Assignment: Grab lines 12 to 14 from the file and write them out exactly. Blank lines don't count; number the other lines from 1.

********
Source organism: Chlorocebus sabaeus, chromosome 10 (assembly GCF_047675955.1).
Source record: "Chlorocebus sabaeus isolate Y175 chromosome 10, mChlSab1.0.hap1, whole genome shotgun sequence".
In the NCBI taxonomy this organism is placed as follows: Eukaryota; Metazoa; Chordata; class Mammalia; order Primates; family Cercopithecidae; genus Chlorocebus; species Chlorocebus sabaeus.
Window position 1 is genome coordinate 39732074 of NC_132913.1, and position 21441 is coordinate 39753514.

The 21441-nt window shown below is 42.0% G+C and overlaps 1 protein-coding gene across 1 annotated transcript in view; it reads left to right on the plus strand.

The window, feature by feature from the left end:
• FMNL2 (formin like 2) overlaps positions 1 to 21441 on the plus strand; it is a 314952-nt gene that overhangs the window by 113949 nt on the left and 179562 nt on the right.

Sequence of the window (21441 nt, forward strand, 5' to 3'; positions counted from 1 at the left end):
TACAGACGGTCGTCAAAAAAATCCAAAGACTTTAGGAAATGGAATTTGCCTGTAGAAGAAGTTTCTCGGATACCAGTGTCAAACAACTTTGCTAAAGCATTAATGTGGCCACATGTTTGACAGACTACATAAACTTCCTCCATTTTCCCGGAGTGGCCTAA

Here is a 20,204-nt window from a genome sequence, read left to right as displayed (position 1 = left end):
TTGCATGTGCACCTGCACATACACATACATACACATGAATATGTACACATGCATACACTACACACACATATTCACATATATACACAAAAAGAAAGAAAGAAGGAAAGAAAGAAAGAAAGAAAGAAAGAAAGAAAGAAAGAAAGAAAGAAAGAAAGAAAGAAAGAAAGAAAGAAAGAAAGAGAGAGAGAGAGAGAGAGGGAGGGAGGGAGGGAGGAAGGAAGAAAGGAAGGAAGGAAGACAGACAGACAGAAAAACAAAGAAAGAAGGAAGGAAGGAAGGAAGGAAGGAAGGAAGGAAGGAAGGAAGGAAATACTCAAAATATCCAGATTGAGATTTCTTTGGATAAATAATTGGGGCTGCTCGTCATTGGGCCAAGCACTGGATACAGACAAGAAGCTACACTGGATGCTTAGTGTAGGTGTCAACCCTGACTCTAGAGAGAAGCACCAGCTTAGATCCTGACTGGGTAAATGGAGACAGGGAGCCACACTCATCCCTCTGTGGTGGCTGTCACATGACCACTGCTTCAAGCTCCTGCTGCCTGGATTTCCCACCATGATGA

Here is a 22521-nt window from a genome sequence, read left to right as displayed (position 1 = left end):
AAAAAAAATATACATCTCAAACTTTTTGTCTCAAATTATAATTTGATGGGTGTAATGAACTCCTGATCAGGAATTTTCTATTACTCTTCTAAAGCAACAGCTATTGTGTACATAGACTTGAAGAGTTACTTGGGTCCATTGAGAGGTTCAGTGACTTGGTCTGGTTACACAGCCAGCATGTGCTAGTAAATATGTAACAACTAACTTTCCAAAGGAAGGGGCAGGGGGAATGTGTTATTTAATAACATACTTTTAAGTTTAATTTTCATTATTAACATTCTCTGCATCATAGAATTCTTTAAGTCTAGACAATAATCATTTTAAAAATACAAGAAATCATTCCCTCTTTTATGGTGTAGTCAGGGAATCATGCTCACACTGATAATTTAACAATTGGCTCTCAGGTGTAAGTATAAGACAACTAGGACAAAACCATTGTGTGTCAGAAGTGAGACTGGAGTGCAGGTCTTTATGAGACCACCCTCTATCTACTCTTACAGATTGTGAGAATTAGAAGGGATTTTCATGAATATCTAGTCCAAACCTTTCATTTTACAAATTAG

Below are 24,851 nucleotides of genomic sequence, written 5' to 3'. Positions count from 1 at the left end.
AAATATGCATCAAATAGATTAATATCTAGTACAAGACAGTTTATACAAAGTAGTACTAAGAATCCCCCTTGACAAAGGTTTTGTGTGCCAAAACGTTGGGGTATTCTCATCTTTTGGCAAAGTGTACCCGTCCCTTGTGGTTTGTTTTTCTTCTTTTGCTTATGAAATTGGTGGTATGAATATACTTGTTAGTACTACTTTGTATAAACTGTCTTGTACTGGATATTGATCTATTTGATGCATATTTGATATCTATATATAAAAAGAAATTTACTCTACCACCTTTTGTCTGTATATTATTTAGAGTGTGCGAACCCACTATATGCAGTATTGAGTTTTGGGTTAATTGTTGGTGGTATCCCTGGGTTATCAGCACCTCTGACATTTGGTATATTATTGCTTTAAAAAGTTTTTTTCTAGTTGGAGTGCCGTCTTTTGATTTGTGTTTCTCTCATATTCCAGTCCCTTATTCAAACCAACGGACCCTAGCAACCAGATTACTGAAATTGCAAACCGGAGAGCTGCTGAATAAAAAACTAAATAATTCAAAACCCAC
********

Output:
Here is a 22521-nt window from a genome sequence, read left to right as displayed (position 1 = left end):
AAAAAAAATATACATCTCAAACTTTTTGTCTCAAATTATAATTTGATGGGTGTAATGAACTCCTGATCAGGAATTTTCTATTACTCTTCTAAAGCAACAGCTATTGTGTACATAGACTTGAAGAGTTACTTGGGTCCATTGAGAGGTTCAGTGACTTGGTCTGGTTACACAGCCAGCATGTGCTAGTAAATATGTAACAACTAACTTTCCAAAGGAAGGGGCAGGGGGAATGTGTTATTTAATAACATACTTTTAAGTTTAATTTTCATTATTAACATTCTCTGCATCATAGAATTCTTTAAGTCTAGACAATAATCATTTTAAAAATACAAGAAATCATTCCCTCTTTTATGGTGTAGTCAGGGAATCATGCTCACACTGATAATTTAACAATTGGCTCTCAGGTGTAAGTATAAGACAACTAGGACAAAACCATTGTGTGTCAGAAGTGAGACTGGAGTGCAGGTCTTTATGAGACCACCCTCTATCTACTCTTACAGATTGTGAGAATTAGAAGGGATTTTCATGAATATCTAGTCCAAACCTTTCATTTTACAAATTAG

Below are 24,851 nucleotides of genomic sequence, written 5' to 3'. Positions count from 1 at the left end.